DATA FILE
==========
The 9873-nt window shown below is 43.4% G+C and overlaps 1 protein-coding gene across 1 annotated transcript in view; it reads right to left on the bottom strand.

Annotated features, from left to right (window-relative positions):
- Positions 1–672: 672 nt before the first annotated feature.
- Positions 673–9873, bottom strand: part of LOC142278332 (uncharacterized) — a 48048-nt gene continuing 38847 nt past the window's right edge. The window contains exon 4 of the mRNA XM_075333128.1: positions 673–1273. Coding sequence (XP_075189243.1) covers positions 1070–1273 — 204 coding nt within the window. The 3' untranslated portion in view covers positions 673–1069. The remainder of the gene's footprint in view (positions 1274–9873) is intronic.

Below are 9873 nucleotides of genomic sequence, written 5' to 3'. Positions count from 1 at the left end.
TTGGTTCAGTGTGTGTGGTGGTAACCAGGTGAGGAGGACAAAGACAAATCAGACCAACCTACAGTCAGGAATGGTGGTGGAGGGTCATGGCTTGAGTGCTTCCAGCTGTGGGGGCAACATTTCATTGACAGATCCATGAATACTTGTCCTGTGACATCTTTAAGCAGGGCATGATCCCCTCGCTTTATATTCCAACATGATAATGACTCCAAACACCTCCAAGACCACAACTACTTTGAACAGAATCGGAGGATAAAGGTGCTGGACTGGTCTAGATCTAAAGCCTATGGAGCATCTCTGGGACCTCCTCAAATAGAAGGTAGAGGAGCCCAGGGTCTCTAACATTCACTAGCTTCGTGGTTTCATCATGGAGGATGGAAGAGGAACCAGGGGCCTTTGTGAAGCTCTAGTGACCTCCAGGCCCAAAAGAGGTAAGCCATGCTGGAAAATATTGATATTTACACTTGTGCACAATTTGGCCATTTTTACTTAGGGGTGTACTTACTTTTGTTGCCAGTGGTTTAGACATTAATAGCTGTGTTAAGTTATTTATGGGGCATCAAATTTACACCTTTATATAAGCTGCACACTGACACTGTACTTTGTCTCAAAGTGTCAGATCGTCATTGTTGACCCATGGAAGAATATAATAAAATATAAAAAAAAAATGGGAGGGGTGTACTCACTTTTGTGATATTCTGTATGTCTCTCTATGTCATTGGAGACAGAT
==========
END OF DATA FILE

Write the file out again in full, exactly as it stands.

The 9873-nt window shown below is 43.4% G+C and overlaps 1 protein-coding gene across 1 annotated transcript in view; it reads right to left on the bottom strand.

Annotated features, from left to right (window-relative positions):
- Positions 1–672: 672 nt before the first annotated feature.
- Positions 673–9873, bottom strand: part of LOC142278332 (uncharacterized) — a 48048-nt gene continuing 38847 nt past the window's right edge. The window contains exon 4 of the mRNA XM_075333128.1: positions 673–1273. Coding sequence (XP_075189243.1) covers positions 1070–1273 — 204 coding nt within the window. The 3' untranslated portion in view covers positions 673–1069. The remainder of the gene's footprint in view (positions 1274–9873) is intronic.

Below are 9873 nucleotides of genomic sequence, written 5' to 3'. Positions count from 1 at the left end.
TTGGTTCAGTGTGTGTGGTGGTAACCAGGTGAGGAGGACAAAGACAAATCAGACCAACCTACAGTCAGGAATGGTGGTGGAGGGTCATGGCTTGAGTGCTTCCAGCTGTGGGGGCAACATTTCATTGACAGATCCATGAATACTTGTCCTGTGACATCTTTAAGCAGGGCATGATCCCCTCGCTTTATATTCCAACATGATAATGACTCCAAACACCTCCAAGACCACAACTACTTTGAACAGAATCGGAGGATAAAGGTGCTGGACTGGTCTAGATCTAAAGCCTATGGAGCATCTCTGGGACCTCCTCAAATAGAAGGTAGAGGAGCCCAGGGTCTCTAACATTCACTAGCTTCGTGGTTTCATCATGGAGGATGGAAGAGGAACCAGGGGCCTTTGTGAAGCTCTAGTGACCTCCAGGCCCAAAAGAGGTAAGCCATGCTGGAAAATATTGATATTTACACTTGTGCACAATTTGGCCATTTTTACTTAGGGGTGTACTTACTTTTGTTGCCAGTGGTTTAGACATTAATAGCTGTGTTAAGTTATTTATGGGGCATCAAATTTACACCTTTATATAAGCTGCACACTGACACTGTACTTTGTCTCAAAGTGTCAGATCGTCATTGTTGACCCATGGAAGAATATAATAAAATATAAAAAAAAAATGGGAGGGGTGTACTCACTTTTGTGATATTCTGTATGTCTCTCTATGTCATTGGAGACAGAT